This is false in general, take $a_n=\frac{(-1)^n}{\log n}$ and $b_n=\frac{1}{n}$, then $\frac{b_n}{a_n}=(-1)^n\frac{\log n}{n}\rightarrow 0$, $\sum a_n$ converges but $\sum b_n$ diverges.


2

Let $c>0$ such that $\varepsilon_n A_n \geq c$ for all $n$. Then $$\begin{align} \mathbb{E}[(1-\varepsilon_n)^{X_n}] &\leq \mathbb{E}[(1-\varepsilon_n)^{X_n}\mathbf{1}_{X_n \geq A_n}] + \mathbb{P}\{X_n < A_n\} \\ &\leq (1-\varepsilon_n)^{A_n}\mathbb{E}[\mathbf{1}_{X_n \geq A_n}] + \mathbb{P}\{X_n < A_n\} \\ &= 1- \left(1- (1-\...


2

$f_n\to 0$ on $\mathbb{R}$, so if the $f_n$ were dominated by an integrable function, DCT would give $$\lim_{n\to\infty}\int_{\mathbb{R}}f_n(x)\,\mathrm{d}x=0$$ whereas it's obvious that the limit is $1$.


2

For numbers of the form $-\frac{1}{n}$ the product is not defined, for the other negatives values the product diverges to $\infty$ or $-\infty$. For $x \in [0,1)$ the product diverges to $0$. For $x>1$ the product diverges to $\infty$. So the product only converges for $x=1$.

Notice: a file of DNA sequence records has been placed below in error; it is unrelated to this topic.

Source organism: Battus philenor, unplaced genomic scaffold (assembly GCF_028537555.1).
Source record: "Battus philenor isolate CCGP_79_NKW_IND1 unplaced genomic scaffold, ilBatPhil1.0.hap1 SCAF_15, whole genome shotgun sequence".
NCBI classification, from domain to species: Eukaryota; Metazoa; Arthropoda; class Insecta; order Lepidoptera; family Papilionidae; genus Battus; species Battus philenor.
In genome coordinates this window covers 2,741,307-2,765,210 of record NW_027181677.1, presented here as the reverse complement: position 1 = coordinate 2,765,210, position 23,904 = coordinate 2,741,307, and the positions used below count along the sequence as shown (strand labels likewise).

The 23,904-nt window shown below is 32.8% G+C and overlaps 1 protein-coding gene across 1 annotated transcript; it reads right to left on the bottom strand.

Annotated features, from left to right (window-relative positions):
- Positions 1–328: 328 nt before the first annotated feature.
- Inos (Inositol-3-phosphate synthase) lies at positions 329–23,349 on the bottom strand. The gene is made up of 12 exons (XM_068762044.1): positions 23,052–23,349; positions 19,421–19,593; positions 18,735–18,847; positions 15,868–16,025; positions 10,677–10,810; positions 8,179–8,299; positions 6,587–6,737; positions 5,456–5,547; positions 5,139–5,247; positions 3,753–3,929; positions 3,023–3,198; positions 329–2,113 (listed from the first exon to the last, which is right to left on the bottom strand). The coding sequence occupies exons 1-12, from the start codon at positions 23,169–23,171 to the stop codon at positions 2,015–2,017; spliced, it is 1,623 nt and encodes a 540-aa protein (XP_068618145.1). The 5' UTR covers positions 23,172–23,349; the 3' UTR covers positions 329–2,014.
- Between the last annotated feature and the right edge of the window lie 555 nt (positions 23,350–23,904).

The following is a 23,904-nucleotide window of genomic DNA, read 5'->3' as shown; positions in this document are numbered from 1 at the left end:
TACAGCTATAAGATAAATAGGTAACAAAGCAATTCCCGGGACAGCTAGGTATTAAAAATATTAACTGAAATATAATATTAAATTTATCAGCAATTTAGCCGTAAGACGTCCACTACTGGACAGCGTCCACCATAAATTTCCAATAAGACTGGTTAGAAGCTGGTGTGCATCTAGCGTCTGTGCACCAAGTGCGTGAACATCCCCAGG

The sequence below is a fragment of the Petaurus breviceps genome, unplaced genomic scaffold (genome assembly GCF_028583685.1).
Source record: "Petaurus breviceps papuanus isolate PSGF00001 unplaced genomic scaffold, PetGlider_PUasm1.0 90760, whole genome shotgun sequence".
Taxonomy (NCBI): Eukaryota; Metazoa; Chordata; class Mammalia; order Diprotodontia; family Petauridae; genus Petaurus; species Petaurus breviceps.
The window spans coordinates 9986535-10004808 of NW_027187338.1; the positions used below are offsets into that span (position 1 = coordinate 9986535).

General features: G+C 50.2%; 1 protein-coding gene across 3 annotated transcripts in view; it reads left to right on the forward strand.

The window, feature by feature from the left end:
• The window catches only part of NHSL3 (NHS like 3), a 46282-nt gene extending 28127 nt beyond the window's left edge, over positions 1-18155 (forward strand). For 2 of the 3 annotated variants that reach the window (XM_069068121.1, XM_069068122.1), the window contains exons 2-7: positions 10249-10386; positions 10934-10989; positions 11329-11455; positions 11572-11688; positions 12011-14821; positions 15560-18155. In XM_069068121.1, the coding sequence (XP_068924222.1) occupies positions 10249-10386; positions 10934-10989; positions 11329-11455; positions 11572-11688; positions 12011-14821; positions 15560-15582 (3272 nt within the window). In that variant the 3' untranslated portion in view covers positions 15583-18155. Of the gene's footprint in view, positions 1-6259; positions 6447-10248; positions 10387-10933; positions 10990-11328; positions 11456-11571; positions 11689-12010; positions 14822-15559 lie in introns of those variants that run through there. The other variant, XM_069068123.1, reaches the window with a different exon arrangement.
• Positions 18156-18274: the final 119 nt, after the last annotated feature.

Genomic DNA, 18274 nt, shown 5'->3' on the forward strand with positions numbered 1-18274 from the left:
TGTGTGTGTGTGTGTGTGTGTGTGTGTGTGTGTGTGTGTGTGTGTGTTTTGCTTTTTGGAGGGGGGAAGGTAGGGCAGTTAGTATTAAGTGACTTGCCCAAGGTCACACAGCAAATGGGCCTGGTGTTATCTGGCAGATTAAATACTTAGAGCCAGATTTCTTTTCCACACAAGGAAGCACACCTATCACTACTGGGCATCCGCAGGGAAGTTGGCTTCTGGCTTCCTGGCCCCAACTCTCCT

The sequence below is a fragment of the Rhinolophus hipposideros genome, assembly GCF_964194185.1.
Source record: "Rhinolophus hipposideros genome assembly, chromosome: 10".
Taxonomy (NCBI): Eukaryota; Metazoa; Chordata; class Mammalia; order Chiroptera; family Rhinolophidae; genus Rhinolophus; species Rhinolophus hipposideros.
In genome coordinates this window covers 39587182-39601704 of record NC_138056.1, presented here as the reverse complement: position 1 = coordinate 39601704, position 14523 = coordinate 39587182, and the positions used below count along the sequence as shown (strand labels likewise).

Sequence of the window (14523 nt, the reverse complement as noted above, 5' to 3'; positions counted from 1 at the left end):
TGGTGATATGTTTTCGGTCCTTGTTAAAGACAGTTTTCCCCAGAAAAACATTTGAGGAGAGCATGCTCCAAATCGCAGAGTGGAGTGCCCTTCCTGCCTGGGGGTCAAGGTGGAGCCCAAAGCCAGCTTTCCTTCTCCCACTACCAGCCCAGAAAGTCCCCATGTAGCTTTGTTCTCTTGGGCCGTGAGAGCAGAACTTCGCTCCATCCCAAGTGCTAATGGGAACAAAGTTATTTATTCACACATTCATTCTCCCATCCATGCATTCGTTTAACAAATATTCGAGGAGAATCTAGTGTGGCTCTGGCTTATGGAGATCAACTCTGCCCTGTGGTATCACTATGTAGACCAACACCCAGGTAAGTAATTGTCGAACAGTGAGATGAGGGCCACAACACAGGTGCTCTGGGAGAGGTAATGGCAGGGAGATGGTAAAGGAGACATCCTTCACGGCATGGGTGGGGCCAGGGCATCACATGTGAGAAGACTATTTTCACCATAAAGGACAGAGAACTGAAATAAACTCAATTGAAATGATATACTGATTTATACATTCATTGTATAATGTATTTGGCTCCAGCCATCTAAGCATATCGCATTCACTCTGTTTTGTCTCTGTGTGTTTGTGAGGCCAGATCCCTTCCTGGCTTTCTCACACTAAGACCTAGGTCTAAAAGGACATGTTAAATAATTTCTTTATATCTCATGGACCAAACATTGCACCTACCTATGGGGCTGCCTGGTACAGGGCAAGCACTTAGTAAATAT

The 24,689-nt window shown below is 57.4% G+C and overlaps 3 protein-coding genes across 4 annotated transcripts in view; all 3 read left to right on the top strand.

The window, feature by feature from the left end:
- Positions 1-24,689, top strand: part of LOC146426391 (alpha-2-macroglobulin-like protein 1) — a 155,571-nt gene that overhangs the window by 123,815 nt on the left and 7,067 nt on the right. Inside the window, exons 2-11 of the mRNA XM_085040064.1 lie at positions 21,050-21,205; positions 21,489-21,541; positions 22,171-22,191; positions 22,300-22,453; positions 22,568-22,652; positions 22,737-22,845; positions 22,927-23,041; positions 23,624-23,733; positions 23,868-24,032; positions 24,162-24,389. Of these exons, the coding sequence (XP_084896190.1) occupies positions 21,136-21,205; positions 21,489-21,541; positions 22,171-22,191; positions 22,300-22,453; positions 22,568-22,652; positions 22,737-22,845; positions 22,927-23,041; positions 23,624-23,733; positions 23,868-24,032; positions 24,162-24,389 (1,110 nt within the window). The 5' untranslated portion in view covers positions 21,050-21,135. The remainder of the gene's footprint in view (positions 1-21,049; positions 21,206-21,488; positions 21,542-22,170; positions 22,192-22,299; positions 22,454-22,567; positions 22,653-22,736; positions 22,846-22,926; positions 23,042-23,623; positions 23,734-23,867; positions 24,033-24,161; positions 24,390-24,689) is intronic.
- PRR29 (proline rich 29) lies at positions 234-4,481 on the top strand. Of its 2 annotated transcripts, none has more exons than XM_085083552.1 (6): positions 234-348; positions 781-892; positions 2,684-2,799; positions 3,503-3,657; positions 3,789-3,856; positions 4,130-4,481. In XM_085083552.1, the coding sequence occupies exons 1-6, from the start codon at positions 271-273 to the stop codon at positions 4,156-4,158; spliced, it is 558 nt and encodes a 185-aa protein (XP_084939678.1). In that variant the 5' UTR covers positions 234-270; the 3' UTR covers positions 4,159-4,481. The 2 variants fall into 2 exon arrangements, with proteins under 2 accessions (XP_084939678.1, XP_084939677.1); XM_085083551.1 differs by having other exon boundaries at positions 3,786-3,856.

2

I'll only give a solution for $L^1(\Bbb R)$. But just by suitable normalizing, this works for other $p$ as well. Let's first focus on $[0,1]$. Consider, $f_{1,0}:=\chi_{[0,1]}$ $f_{2,0}:=\sqrt{2} \chi_{[0,\frac{1}{2}]}$, $f_{3,0}:=\sqrt{2} \chi_{[\frac{1}{2},1]}$ $f_{4,0}:= \sqrt{3} \chi_{[0,\frac{1}{3}]}$, $f_{5,0}:= \sqrt{3} \chi_{[\frac{1}{3},\frac{2}{3}]}...


2

Let $a_n = \frac{n^n}{n!}$. For the radius of convergence $R$ we have $$ \frac{1}{R} = \limsup_n \sqrt[n]{a_n}. $$ Since clearly $a_n \geq 1$, also $\sqrt[n]{a_n} \geq 1$, so $\frac{1}{R} \geq 1 \implies R \leq 1$.


2

I think your instructor hoped you would notice that $n^n \ge n!$ (actually, greater when $n>1$). At $x = 1$ the terms in this infinite sum are all at least $1$ so the series can't converge there.


2

Your assertion that $(c_k)$ is not a null sequence is correct, and that is the key step in the proof. Noting that for $0 \leqslant i \leqslant k$ we have $\sqrt{i+1}\sqrt{k-i+1}\leqslant \sqrt{k+1}\sqrt{k-0+1}= k+1$, it follows that $$|c_k| = \left|(-1)^k\sum_{i=0}^k \frac{1}{\sqrt{i+1}\sqrt{k-i+1}}\right|= \sum_{i=0}^k \frac{1}{\sqrt{i+1}\sqrt{k-i+1}}\...